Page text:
Three seasons in a garden and we all need a rest, but no sooner had I written the words, “It is finished” in a recent article than I was sent an e-mail from an (adjectives fail me) gardener friend letting me know that hellebores were surprisingly present and at deep discount at a local upscale grocery store.
Perhaps he did not recognize himself as the Evil Tempter I had referenced in said column: “winking and beckoning me over to the trunk of his car [stuffed with plants].” Perhaps he forgot about the camellias and the tender magnolia seedlings he recently brought me that I have yet to protect or plant (though it is now the end of December). Perhaps he has long since stopped listening to that still, small voice of reason; or indeed the thousands of other voices at this time of year caroling on about Earth standing cold as iron and things being generally bleak out there.
Granted, I thought about it. I have space, the store is close and Helleborus niger is a fine plant with many attributes. Also known as the Christmas Rose, it blooms from now until the end of February, is last on the deer menu, and sports fine, deep green leathery foliage when that “cold as iron” thing has the garden in a bit of a slump.
However, and much more importantly, H. niger is not a plant typically seen in the big boxes which cater to the spring/summer garden – much less in a grocery store that caters to the gourmet organic yuppie. As such, the possession of one or more moves you up the plant-nut ladder from ‘likes gardening’ to ‘serious about gardening’ (next stop: ‘seriously ill’). To get a couple hellebores for a few dollars and then brag about it next year at the plant exchange? Let me tell you, such flagrant one-upmanship is the only thing that gets many in the plant community out of bed in the morning.
Nevertheless, I’m tired of writing articles about how weak I am. I re-read my column for guidance, recovered my resolve and replied to his outstretched apple with a snarky e-mail citing snow, commitments, financial prudence and a little thing called sanity.
It didn’t shame him, such words rarely do.
Instead he put the inflammatory information out to the listserve of one of our DC garden clubs, hoping for more enthusiasm. The equivalent of posting a sign outside the Betty Ford Clinic stating “Today only! Half-price Glenmorangie!”, his words had the desired effect and all chaos broke loose.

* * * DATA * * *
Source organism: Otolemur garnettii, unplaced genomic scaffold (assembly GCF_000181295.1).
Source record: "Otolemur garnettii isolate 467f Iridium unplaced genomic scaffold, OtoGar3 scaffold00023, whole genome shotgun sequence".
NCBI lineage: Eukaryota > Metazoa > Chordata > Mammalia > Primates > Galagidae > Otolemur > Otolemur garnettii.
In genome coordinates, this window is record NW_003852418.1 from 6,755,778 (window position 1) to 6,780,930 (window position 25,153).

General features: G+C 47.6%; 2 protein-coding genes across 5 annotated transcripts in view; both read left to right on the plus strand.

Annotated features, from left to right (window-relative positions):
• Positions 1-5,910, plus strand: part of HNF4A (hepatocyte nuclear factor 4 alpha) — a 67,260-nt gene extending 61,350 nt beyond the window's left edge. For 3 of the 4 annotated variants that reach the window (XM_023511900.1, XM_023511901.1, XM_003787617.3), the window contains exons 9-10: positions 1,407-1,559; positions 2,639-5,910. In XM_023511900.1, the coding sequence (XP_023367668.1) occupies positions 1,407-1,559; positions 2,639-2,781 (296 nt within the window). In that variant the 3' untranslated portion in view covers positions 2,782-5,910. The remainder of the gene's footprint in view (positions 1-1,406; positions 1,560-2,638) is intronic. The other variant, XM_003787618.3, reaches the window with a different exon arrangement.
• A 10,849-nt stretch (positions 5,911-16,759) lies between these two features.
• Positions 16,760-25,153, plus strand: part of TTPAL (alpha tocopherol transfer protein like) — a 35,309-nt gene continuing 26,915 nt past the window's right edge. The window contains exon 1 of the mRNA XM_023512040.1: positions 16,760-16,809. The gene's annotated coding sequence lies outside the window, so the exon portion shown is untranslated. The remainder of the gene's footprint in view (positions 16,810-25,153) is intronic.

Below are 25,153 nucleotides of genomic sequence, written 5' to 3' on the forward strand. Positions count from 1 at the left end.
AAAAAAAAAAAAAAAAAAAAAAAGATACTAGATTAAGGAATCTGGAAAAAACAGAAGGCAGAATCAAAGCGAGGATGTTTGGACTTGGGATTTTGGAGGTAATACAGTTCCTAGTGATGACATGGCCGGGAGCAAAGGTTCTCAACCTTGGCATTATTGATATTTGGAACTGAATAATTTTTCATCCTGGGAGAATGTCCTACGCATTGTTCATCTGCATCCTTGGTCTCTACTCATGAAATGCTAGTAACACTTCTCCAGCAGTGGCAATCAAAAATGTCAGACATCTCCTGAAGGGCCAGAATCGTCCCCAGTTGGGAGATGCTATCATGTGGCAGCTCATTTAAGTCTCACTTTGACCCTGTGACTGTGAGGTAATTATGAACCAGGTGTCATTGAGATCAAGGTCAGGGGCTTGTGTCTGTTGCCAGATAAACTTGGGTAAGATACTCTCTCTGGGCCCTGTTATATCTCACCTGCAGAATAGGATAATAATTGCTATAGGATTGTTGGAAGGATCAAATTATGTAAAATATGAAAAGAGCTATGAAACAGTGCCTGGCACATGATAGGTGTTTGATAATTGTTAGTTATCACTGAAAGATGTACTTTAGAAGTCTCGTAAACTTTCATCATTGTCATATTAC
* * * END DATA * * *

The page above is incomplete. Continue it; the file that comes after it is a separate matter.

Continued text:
“What a deal!” some typed on the way out the door.
“Got up to the cash register and they rang up $7.99 not $8.99!” a smug collector shared.
Not to be outdone, another confessed to picking up twenty for the paltry sum of 2/$10 and planning out a hellebore allée for next spring.
“You’re all killing me,” said another, no store nearby.
Then, one of the professional landscapers, being of sound mind and body, had the temerity to suggest that ‘HGC Jacob’ (the niger hybrid at the root of all this frenzy) hadn’t worked well for her in the past. The fury started to die down, but I knew it couldn’t last. When nearly two hours had passed without further emails, Jim (name not changed as he is not innocent) stirred the pot again. “Was given a couple last year, blooming well now, and by the way folks, where’s the nearest storefront near DC/Montgomery County?”
“Germantown,” answered a garden mag editor, probably one-thumb-typing while she elbowed a small, golden-haired child away from the Christmas greenery and filled her cart.
For two days, desperate gardeners with haunted, hungry eyes prowled the outside displays of local-area shopping plazas like the walking dead. And if two friends and fellow club rivals grabbed for the same pot after battling traffic for forty-five minutes? No doubt normal Christmas shoppers stopped bickering over the last can of mincemeat and stood aghast, memories of the Cabbage Patch Kids riots of 1984 flashing in their heads.
In time, the group was good-naturedly chastised by the well-respected curator of one of our local botanical gardens who had some choice – but unprintable – words for those who would sell body and soul to possess a good plant at a great price. He was to lose all credibility later however when he added, “we got some last year too.”
What did I do in the end? The thing is, there is no sense battling one’s inner nature – that’s what Lent is for, and we’re talking about Christmas Roses, not Lenten ones. Besides, all these people live within a few miles of the Beltway and I don’t think anyone thought about the Leesburg store. I’m on my way there now.